by Vicki Xu
figures by Corena Loeb

Suppose someone wants to move their arm. How might they accomplish this task? 

Every action starts with a thought — for instance, “move my arm” — that is essentially an electrical signal in the brain. The brain will send this message to the muscles in the arm, and the muscles in the arm will move.

Now imagine that the connection between the brain and muscles is damaged, as in certain spinal cord injuries. In this case, a task like moving an arm can no longer be accomplished just by a thought.

Enter brain-computer interfaces (BCIs), a technology that can stand in for the central nervous system for certain tasks. Because thoughts are encoded as electrical signals in the brain, a computer algorithm can be trained to decode these signals into an intention to do something. A BCI makes use of this function, translating brain signals into commands to an external device. 

For instance, a BCI might allow a patient with spinal cord injuries to move paralyzed limbs by interpreting signals from the brain and relaying them to the muscles in the arm, bypassing the damaged nerves in the spinal cord to restore some functionality in the patient’s limbs (Figure 1). Or a BCI might allow an amputee to control the direction of their wheelchair

Figure 1. A BCI workflow: The BCI essentially acts as a bridge between the user’s thoughts and the desired action. Here, the thought is “move my arm” –  an effective BCI will allow the arm to move in response.

It may sound like something straight out of science fiction, but BCIs have experienced explosive progress in recent years. Applications abound in areas encompassing medicine, art, and the military; BCIs have been developed to move a robotic arm, control an avatar in a video game, or drive a vehicle. However, BCIs are vulnerable to hacking in ways that may cause the attached devices to malfunction– for instance, a virtual keyboard that begins to type erratically instead of according to the operator’s wishes. Recently, MIT researchers demonstrated that BCIs can be hacked remotely, using no equipment other than a computer connected to a radio wave transmitter.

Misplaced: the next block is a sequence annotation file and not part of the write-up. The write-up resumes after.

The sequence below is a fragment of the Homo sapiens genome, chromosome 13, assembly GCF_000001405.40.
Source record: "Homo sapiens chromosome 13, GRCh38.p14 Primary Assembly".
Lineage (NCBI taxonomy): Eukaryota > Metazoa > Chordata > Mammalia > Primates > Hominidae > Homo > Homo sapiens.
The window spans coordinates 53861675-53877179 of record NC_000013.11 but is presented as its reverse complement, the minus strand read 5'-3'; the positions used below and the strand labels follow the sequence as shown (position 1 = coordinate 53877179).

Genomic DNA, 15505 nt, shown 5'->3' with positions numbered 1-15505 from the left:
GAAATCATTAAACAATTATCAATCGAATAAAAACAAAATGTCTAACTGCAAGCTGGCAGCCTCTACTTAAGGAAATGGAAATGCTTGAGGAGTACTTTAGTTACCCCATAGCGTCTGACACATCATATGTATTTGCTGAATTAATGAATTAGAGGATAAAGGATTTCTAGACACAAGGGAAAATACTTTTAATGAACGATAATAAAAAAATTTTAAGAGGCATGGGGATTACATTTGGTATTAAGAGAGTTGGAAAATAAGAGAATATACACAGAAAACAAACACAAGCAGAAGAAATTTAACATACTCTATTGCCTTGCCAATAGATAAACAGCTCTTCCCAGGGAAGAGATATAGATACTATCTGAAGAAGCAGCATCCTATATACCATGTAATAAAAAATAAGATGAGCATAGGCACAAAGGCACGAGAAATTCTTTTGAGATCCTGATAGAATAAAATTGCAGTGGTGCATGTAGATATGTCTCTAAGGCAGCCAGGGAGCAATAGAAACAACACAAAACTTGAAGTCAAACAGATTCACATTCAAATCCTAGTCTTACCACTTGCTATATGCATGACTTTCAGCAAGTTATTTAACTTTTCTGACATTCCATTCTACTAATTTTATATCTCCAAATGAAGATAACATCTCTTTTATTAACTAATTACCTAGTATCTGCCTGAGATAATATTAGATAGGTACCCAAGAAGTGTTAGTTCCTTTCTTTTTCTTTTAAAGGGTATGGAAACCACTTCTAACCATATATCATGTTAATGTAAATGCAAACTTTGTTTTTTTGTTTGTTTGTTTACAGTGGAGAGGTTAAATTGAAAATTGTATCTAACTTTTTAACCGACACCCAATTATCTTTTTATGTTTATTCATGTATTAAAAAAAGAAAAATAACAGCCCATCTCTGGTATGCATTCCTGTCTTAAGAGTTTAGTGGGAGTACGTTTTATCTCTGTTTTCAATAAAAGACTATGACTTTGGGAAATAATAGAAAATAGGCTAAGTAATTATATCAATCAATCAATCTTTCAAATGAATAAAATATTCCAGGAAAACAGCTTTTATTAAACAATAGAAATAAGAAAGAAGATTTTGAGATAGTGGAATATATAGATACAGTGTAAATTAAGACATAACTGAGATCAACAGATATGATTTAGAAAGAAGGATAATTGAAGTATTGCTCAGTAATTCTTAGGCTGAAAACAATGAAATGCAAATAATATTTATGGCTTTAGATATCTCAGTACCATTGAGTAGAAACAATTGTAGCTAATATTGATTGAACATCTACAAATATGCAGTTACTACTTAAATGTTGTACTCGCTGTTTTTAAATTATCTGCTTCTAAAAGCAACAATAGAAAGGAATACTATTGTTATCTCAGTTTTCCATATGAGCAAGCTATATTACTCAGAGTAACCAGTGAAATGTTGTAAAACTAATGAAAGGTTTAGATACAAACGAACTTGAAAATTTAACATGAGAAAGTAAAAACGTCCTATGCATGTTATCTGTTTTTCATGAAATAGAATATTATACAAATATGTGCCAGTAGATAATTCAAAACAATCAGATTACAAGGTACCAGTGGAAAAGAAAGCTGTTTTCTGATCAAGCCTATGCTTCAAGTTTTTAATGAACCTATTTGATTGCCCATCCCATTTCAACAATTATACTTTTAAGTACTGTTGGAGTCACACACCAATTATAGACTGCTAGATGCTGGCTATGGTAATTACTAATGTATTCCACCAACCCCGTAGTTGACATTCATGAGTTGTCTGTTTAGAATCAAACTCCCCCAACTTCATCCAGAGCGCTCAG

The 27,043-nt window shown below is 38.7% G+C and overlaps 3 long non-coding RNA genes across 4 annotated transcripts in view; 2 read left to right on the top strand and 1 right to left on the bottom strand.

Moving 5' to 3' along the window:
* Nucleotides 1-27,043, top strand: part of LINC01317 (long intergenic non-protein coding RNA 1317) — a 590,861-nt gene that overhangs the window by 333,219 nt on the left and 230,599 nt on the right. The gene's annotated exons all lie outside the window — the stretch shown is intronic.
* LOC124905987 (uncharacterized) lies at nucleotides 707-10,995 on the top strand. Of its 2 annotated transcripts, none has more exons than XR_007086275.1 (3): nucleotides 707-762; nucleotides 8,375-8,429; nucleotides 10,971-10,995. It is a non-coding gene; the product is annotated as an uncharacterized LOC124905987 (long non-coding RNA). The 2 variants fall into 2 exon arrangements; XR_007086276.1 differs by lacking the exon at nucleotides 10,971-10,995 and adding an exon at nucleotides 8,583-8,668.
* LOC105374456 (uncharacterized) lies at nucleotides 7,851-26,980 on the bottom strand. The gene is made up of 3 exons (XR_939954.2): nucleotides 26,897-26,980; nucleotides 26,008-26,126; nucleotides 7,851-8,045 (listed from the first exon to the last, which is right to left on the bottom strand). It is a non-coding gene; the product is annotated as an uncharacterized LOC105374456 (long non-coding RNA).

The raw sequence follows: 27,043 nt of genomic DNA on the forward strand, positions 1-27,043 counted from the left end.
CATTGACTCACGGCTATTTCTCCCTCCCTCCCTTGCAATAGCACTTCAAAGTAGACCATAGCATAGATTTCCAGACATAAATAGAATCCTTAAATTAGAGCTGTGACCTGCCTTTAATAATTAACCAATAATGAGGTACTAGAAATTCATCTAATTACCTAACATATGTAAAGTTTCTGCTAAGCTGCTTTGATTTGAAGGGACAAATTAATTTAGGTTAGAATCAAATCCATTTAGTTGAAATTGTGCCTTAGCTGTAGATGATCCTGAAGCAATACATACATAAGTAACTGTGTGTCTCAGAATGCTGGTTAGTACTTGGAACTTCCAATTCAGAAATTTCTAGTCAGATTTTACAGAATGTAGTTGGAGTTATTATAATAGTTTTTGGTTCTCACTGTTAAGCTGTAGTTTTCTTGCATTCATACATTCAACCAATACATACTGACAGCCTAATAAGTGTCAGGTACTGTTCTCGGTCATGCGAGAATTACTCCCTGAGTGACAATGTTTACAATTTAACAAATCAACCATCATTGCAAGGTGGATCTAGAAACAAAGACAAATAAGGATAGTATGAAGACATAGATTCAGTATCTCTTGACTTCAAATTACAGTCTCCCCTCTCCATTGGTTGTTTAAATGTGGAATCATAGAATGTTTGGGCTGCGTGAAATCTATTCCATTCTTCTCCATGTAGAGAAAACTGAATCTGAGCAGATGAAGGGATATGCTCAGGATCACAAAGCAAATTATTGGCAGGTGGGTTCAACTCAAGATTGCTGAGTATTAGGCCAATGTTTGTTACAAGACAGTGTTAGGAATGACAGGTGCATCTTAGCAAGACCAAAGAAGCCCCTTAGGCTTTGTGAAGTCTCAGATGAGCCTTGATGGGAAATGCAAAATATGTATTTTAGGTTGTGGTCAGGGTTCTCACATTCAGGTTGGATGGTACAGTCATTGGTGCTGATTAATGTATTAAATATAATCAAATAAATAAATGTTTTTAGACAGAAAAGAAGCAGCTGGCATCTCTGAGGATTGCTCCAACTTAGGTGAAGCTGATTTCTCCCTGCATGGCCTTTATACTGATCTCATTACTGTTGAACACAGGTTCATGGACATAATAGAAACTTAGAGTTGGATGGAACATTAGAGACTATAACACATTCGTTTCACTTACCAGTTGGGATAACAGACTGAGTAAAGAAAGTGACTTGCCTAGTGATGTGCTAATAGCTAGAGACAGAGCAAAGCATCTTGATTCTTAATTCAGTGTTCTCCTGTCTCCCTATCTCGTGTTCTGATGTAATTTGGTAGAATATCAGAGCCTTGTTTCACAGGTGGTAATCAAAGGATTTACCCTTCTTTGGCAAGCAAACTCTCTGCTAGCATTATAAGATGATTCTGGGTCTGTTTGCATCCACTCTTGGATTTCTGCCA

Why should we care about BCI hacking in the first place, and what is the significance of remote BCI hacking? To understand this, let’s first dive into how a BCI works.

Anatomy of a BCI

Depending on what a person is thinking, their brainwaves will look different – a BCI can record these brainwaves and then interpret the user’s thoughts. BCIs typically consist of two components: a hardware component that records signals from the brain and a software component that processes these signals to control a device, such as a keyboard or robotic arm (Figure 2).

Figure 2. The BCI’s hardware components consist of EEG equipment and any machinery that the BCI user is intended to control. The BCI’s software component consists of the algorithms used to process and analyze EEG data, and convert them into commands.

Part of the hardware in BCIs is dedicated to gathering brainwaves. All BCIs use electrodes, which can be placed either internally or externally, to do so. Internally-placed methods include direct implants into brain areas or electrocorticography, which places electrodes in contact with the surface of the brain. Externally-placed methods include electroencephalography, in which electrodes are attached to the scalp. 

While internal methods are more precise, they are also more invasive. For this reason, most BCIs use electroencephalograms (EEGs) to gather the user’s brainwaves. An EEG measures electrical activity in the brain from neurons, the cells of the brain, signaling to one another. The recorded signals are then sent to a software device that processes the recording into a command for an external device. 

The external device is often equipped with a machine learning model that interprets the desired action encoded by the brain signals. A machine learning model is a computer program that is designed to recognize patterns in data, or make predictions, allowing the external device to operate more effectively.

BCI Security Risks

Any computer can be hacked, and BCIs are no exception. Breaches can have immense implications. For instance, a BCI-controlled vehicle, if hacked, may get into accidents more easily, not start at all, or be manipulated into taking routes that the user does not intend. Furthermore, raw EEG data can be modified by a third party to manipulate the BCI. Research has shown that virtual keyboards controlled with EEG data are susceptible to such attacks, as small changes in the EEG brainwaves are enough to interfere with a virtual keyboard’s spelling and operation. Not only can the external device be affected, but a hacked BCI might also leak sensitive information about the user.